Developing questionnaires for educational research: AMEE Guide No. 87.
        Med Teach. 2014; 36: 463-474
        • Cook DA
        • Artino Jr., AR
        Motivation to learn: an overview of contemporary theories.
        Med Educ. 2016; 50 (PMID: 27628718; PMCID: PMC5113774): 997-1014
        • Harris PA
        • Taylor R
        • Thielke R
        • et al.
        Research electronic data capture (REDCap) - a metadata-driven methodology and workflow process for providing translational research informatics support.
        J Biomed Inform. 2009; 42: 377-381
        • The American Association for Public Opinion Research
        Standard Definitions: Final Dispositions of Case Codes and Outcome Rates for Surveys.
        9th ed. AAPOR, 2016 (Available at) (Accessed November 15, 2020)
        • Falco C
        • Balmer D
        Teamwork on an inpatient ward team: an ethnographic study.
        Hosp Pediatri. 2018; 8: 353
        • Maniscalco J
        • Gage S
        • Teferi S
        • Stucky Fisher E
        The pediatric hospital medicine core competencies: 2020 revision. Introduction and methodology.
        J. Hosp. Med. 2020; 7: 389-394
        • Maniscalco J
        • Davis E
        • Gay AC
        • et al.
        Factors and behaviors related to the promotion of pediatric hospital medicine fellow autonomy: a qualitative study of faculty.
        Acad Pediatr. 2019; 19 (Epub 2019 May 9): 703-711
      3. The American Board of Pediatrics. Entrustable professional activities for subspecialties: hospital medicine. Available at: Accessed December 1, 2020.

        • Weisgerber MC
        • Toth H
        • Aylor M
        Rounding like a ninja: preparing faculty and team to empower senior residents during family-centered rounds.
        in: Presented at: Association of Pediatric Program Directors Annual Meeting, San Antonio, TexasSeptember 2012 (Available at)
        • Weisgerber MC
        • Toth H
        • Brewer C
        • et al.
        The instructor's guide for the SOS-REACH (suspected observable senior resident empowerment action checklist) and SREA-21: tools for evaluating senior resident empowerment during family-centered rounds.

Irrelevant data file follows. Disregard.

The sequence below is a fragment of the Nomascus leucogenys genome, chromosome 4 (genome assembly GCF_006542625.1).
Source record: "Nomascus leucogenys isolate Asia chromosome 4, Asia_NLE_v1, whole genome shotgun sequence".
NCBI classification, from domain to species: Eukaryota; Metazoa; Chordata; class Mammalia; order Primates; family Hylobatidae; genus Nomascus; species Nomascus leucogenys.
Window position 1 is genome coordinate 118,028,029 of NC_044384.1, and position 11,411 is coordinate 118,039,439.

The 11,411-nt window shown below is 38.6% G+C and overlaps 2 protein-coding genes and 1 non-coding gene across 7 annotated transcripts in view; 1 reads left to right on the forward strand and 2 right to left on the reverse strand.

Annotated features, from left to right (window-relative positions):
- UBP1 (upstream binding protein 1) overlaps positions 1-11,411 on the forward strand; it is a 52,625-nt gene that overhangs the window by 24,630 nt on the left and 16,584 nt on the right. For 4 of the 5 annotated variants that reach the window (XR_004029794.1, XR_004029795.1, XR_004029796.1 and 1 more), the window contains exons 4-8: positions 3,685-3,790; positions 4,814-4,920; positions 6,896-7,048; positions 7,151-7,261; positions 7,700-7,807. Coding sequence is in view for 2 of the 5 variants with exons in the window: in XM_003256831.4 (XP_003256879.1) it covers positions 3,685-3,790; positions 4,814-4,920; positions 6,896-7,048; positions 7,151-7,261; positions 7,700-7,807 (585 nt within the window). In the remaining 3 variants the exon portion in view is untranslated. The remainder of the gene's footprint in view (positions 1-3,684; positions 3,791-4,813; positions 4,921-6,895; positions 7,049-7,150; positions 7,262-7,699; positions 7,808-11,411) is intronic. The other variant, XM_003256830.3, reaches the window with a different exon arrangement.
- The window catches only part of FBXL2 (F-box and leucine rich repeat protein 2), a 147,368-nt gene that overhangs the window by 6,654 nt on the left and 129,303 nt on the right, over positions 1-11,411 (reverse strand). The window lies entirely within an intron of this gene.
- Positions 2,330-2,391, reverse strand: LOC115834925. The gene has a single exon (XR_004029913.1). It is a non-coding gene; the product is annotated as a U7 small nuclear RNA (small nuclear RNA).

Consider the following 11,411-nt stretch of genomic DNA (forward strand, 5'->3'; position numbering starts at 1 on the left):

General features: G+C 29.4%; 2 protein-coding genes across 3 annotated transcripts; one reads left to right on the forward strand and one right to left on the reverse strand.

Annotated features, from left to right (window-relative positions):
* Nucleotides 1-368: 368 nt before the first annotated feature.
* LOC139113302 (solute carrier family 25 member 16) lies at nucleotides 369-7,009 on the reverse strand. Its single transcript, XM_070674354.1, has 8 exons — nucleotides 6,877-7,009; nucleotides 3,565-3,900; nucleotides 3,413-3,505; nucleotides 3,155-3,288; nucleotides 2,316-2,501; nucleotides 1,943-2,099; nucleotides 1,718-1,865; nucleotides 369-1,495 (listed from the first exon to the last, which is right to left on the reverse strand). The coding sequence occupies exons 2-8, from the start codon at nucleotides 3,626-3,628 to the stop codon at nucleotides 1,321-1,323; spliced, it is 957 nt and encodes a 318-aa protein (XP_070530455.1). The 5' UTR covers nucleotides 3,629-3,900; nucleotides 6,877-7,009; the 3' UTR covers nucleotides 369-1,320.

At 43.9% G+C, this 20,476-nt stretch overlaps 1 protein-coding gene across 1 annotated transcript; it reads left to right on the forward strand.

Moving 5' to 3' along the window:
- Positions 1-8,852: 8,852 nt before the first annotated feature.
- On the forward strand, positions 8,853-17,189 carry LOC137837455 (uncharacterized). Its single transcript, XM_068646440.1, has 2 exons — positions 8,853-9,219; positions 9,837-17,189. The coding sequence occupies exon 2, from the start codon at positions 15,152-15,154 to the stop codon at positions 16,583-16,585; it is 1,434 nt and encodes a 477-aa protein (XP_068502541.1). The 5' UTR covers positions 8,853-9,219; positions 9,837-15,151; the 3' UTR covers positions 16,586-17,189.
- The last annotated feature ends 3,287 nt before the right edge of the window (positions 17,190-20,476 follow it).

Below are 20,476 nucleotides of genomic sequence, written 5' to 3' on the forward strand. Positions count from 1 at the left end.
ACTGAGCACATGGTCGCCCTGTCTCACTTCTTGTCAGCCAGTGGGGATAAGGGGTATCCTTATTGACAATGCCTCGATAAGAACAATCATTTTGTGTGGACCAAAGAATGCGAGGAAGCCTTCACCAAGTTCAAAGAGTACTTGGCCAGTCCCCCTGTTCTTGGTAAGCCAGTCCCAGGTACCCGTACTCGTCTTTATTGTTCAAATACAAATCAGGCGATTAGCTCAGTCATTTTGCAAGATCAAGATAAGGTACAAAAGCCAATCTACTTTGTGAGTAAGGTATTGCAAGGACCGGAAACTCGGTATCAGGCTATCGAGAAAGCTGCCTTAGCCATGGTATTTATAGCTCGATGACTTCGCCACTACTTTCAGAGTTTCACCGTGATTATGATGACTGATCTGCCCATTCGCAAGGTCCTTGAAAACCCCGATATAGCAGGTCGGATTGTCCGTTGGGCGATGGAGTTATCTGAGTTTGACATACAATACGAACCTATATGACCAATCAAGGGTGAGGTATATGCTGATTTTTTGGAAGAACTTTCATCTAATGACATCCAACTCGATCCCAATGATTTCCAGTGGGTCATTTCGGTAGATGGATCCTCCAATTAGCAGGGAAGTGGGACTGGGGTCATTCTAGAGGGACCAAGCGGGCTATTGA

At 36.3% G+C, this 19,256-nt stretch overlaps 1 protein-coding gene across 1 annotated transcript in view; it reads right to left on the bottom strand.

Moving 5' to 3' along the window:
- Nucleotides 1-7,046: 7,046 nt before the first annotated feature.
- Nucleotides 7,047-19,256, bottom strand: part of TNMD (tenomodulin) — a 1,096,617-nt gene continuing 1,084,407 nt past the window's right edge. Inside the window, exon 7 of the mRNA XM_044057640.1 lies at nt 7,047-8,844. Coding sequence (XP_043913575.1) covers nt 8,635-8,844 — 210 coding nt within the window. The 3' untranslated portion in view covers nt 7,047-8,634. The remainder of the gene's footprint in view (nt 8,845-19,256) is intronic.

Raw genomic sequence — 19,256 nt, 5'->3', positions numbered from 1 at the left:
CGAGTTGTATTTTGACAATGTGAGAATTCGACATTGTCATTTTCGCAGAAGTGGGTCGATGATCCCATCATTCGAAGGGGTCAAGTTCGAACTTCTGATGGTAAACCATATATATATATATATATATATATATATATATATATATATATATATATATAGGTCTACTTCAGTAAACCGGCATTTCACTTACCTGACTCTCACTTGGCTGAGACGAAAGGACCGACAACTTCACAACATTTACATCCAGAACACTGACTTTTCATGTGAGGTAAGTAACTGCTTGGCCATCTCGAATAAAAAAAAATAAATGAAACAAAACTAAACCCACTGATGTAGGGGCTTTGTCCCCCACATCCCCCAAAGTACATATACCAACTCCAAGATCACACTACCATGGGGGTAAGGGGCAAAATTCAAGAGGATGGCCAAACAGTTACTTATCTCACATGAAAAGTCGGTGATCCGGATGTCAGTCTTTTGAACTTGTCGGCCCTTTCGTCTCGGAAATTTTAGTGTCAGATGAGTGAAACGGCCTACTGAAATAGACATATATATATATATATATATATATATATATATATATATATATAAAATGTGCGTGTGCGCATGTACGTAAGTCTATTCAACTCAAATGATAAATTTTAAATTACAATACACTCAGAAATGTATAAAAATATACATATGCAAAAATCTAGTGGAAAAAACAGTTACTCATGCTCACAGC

MedEdPORTAL. 2011;
        • Beck J
        • Kind T
        • Meyer R
        • et al.
        Promoting resident autonomy during family-centered rounds: a qualitative study of resident, hospitalist, and subspecialty physicians.
        J Grad Med Educ. 2016; 8: 731-738
        • Seltz LB
        • Preloger E
        • Hanson JL
        • et al.
        Ward rounds with or without an attending physician: how interns learn most successfully.
        Acad Pediatr. 2016; 16 (Epub 2016 Jun 6. PMID: 27283038): 638-644
        • Moriarty JA
        • Vellanki S
        • Trope LA
        • et al.
        Righting the autonomy-supervision pendulum: understanding the impact of independent rounds on medical students, residents, and faculty.
        Acad Med. 2020; 95 (11S Association of American Medical Colleges Learn Serve Lead: Proceedings of the 59th Annual Research in Medical Education Presentations): S28-S36
        • Franzone JM
        • Kennedy BC
        • Merritt H
        • et al.
        Progressive independence in clinical training: perspectives of a national, multispecialty panel of residents and fellows.
        J Grad Med Educ. 2015; 7: 700-704
        • Sargeant J
        • Armson H
        • Driessen E
        • et al.
        Evidence-informed facilitated feedback: the R2C2 feedback model.
        MedEdPORTAL. 2016; 12: 10387
        • Fainstad T
        • McClintock AA
        • Van der Ridder MJ
        • et al.
        Feedback can be less stressful: medical trainee perceptions of using the prepare to ADAPT (ask-discuss-ask-plan together) framework.
        Cureus. 2018; 10 (Published 2018 Dec 11): e3718
        • Owens ST
        • Owens GE
        • Rajput SH
        • et al.
        Perceptions of 24/7 in-house attending coverage on fellow education and autonomy in a Pediatric Cardiothoracic Intensive Care Unit.
        Congenit Heart Dis. 2015; 10: E107-E112
        • Wiley 2nd, JF
        • Hegenbarth MA
        • Krug S
        • et al.
        Pediatric emergency medicine fellow clinical work requirements.
        Pediatr Emerg Care. 1995; 11: 381-388
        • Gangat M
        • Klein GW
        • Cohen HW
        • et al.
        National study of continuity clinic satisfaction in pediatric fellowship training.
        Adv Med Educ Pract. 2013; 4 (Published 2013 Sep 16): 165-169
        • Hipp DM
        • Rialon KL
        • Nevel K
        • et al.
        “Back to Bedside”: residents' and fellows' perspectives on finding meaning in work.
        J Grad Med Educ. 2017; 9: 269-273
        • Ziniel SI
        • McDaniel CE
        • Beck J
        Bringing scientific rigor to survey design in health care research.
        Hosp Pediatri. 2019; 9: 743
        • Groves RM
        • Fowler FJ
        • Couper MP
        • et al.
        Survey Methodology.
        2nd ed. John Wiley & Sons, New York, NY2009